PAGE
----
5. The method set forth in claim 1, wherein the step of handling a basketball with the adorned hand involves shooting a basketball and dribbling a basketball with the adorned hand.

6. A device for improving the ability of a person to shoot a basketball, said method comprising of: Providing at least 1 training aid, which is operatively adapted to inhibit the incorrect positioning of the hand wearing the shooting aid and to prevent improper handling of the basketball. Wearing the shooting aid on the hand, thereby forming the correct spread of the hand, handling a basketball with the adorned hand for a period of time sufficient to cause an improvement in the ability of the wearer to concentrate on handling the basketball.

7. A device for improving the ability of the wearer to handle a basketball, said apparatus comprising: A training aid with 4 distinct digit entries; enhancing the ability of the hand wearing, said training aid to be placed in a correct alignment developing consistent placement Inhibiting the hand wearing the aid from placing the palm on the surface of the ball When the ball is handled by the hand wearing said shooting aid for a long enough period of time, the person will develop at a sufficiently heightened sense of touch in the hand wearing the aid and develop sufficiently greater concentration so that the ability of the person to handle a basketball with the aid removed is improved. Once placed upon the dominant hand the shooting aid can remain on the wearer for full duration of training or practice.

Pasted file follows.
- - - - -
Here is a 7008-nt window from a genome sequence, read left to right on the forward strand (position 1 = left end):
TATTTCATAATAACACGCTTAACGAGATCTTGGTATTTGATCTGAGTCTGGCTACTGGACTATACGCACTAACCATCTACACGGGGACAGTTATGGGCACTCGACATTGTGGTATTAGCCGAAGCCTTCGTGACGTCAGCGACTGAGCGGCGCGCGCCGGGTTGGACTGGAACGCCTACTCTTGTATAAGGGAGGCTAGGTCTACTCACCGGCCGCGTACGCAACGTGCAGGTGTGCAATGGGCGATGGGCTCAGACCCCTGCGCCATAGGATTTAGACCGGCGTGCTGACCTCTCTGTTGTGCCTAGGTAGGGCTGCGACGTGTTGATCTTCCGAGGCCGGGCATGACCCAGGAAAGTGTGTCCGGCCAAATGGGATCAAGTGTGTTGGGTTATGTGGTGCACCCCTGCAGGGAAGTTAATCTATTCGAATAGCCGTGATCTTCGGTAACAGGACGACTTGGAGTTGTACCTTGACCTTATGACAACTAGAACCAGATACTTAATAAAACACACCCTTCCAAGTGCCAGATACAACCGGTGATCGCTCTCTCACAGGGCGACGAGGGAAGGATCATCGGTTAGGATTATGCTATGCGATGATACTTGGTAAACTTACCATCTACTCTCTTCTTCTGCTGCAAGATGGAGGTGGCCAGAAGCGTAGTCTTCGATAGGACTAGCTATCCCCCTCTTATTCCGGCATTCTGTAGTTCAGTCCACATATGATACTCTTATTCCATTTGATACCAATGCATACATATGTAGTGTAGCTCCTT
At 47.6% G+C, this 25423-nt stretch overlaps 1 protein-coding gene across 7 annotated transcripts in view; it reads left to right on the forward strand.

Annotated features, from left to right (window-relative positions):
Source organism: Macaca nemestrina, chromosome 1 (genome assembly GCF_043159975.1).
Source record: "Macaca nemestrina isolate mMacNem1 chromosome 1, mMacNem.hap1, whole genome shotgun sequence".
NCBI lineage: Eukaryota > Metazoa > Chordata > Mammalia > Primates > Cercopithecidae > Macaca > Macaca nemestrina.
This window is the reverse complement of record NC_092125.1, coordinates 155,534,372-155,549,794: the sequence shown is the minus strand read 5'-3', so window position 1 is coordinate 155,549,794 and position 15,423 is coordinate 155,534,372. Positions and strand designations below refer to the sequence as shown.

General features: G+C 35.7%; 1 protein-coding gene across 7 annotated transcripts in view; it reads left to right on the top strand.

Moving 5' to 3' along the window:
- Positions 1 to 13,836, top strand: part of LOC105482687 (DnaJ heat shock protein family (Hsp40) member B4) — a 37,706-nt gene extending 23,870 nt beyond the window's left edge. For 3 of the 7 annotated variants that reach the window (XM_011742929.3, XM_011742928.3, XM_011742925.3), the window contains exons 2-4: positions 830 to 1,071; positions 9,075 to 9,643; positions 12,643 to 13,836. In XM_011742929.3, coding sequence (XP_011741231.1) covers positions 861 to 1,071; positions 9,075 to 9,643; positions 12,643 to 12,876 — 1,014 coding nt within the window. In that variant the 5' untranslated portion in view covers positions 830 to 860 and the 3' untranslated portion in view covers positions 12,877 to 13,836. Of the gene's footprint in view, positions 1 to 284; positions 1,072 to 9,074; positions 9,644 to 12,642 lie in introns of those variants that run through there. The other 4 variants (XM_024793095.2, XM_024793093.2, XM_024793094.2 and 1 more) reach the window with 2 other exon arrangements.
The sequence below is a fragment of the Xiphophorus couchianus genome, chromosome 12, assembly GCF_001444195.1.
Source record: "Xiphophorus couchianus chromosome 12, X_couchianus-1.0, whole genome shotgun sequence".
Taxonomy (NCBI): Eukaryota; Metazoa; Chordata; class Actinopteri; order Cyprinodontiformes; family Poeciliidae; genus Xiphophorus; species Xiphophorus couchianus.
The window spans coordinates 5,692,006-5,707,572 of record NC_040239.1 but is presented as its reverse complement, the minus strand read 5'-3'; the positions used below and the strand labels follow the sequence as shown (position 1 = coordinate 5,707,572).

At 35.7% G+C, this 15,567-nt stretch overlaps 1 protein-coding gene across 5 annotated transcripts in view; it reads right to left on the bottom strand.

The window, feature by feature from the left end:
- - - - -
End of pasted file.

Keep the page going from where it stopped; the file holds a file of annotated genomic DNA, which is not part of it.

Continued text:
8. The training aid as set forth in claim 7, wherein the size and shape of the apparatus, is of such that the basketball will be unable to touch the top of the palm of the hand/base of the fingers

9. The device set forth in claim 7 wherein the training aid is of sufficient rigidity and thickness to prevent the fingers of the hand wearing the training aid from relaxing into a non-extended position.

10. The apparatus set forth in claim 7 can be utilized, in all aspect of training from individual to live practice play.

11. The apparatus set forth in claim 7, wherein consists of 1 said training aid.

Description:

FIELD OF INVENTION

The present invention is related to athletic equipment, more particularly to a basketball training aid for improving a person's ability to place their hand in the correct shooting position and to grip a ball, and even more particularly, to one or a pair of training aids, for improving a person's ability to shoot, dribble and pass a basketball.

BACKGROUND OF THE INVENTION